• Embracing the future – This involves supporting member businesses through succession planning, best practices in strategic planning, and our membership’s ability to look forward and engage effectively. My company used ASA’s Vitality Growth Assessment Tool, which guided our current strategic planning.

Operational excellence - ASA’s business intelligence tools are best in class. That newly relaunched website houses these reports and I again encourage you to visit the site if you haven’t yet.


And I have news for you — all these initiatives and all of ASA’s work to move our industry forward into the future — it’s working for women in our industry. It’s a fact.

In 2014, the year the division was founded, women made up less than 10% of people who attended NETWORK, our national conference held every fall. 9.7% to be exact. Fast forward to NETWORK2022. For only the second time in our more than 50-year history, the incoming president’s speech was given by a woman (me) and our attendance for women had grown to 15.75%.

At the senior levels, we’re doing even better. In 2014, only three women attended the winter strategic planning retreat, making up 5% of overall attendees. A few months ago, 25 women attended, making up more than 25% of overall attendance. We improved our representation five-fold. Our industry is proving to be a place where women can thrive.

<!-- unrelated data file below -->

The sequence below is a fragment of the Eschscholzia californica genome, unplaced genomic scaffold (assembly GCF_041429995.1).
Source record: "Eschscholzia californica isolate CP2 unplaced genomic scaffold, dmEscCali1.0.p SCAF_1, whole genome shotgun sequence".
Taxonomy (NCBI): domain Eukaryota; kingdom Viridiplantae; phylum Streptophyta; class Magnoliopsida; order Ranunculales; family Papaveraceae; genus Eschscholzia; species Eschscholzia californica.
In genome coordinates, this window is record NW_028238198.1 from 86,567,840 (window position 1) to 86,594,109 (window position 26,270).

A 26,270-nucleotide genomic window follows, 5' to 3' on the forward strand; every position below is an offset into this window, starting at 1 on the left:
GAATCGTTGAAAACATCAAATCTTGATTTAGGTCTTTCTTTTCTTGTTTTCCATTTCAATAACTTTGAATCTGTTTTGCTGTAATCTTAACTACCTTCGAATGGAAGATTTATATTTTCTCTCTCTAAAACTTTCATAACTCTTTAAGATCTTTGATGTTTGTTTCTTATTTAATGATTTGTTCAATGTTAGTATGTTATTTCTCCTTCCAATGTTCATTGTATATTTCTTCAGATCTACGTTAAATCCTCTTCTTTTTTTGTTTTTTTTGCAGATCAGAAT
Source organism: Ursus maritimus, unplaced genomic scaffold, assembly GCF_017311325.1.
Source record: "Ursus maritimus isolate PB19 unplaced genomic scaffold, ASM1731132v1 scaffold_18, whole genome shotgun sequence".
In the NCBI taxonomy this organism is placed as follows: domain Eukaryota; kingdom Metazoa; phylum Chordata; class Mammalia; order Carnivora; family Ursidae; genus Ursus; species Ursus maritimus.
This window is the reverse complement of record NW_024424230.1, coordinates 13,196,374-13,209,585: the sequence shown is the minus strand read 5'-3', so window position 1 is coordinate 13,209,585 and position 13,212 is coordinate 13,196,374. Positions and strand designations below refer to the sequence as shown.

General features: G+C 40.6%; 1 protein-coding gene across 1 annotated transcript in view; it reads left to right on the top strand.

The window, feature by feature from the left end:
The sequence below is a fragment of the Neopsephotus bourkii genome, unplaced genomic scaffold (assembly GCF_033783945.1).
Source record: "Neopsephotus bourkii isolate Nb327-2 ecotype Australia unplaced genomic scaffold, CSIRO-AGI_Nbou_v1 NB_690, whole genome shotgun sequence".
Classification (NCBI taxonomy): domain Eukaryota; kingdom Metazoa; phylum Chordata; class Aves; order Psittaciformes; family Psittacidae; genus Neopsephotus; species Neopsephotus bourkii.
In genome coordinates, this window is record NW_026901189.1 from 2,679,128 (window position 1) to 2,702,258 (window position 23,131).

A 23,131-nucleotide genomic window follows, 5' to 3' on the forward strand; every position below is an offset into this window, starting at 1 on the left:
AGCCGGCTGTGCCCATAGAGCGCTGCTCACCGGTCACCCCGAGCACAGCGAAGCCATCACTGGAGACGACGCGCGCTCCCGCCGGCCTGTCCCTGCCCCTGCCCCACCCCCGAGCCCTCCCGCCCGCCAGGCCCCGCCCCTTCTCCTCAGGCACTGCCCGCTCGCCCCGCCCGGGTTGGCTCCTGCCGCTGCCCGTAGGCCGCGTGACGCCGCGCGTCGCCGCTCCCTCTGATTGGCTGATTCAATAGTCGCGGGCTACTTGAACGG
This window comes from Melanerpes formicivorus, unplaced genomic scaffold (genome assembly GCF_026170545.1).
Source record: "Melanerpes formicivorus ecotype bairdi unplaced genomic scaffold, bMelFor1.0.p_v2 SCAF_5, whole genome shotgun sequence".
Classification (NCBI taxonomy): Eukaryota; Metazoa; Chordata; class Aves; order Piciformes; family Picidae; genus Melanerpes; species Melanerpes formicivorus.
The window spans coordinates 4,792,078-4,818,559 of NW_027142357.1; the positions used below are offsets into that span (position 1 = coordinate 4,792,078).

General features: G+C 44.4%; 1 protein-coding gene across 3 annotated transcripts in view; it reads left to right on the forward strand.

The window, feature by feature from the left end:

If you were at NETWORK2022 in Chicago, you remember my challenge then — get involved and bring someone with you. We can use our representation at important meetings and amplify our voice as women in the industry from 15.75% to 31%, and even better, 50%. Women can truly be represented in our industry.

You may recall that I have a particularly hilarious three-year-old daughter, Frances, and I have one last challenge to you. We were at the park recently and Frances climbed to the top of a balance beam and looked at me with a perplexed face, but with a twinkle in her eye, and said: “Mom! Why do I always make the scariest decisions?”

That twinkle in her eye told me exactly why she makes the “scariest decisions.” Because she knows I’m there to cheer her on, reminding her she’s brave and strong, to catch her if she falls or pick her up with a hug and encouragement to try it again.

So my challenge — let’s put that twinkle in each other’s eyes. A few years ago, Bonnie Mason from Viega got on this stage and introduced one of our speakers. She implored us to hold the ladder for each other. That message struck a chord with me.

If you take one thing from this article, I hope that it’s to really know that our industry is a place where all people thrive, where people can build a career, where we truly celebrate each other’s accomplishments.

When you look around at being part of what you’ve heard me call this moment for our industry, I hope you hold that ladder for someone.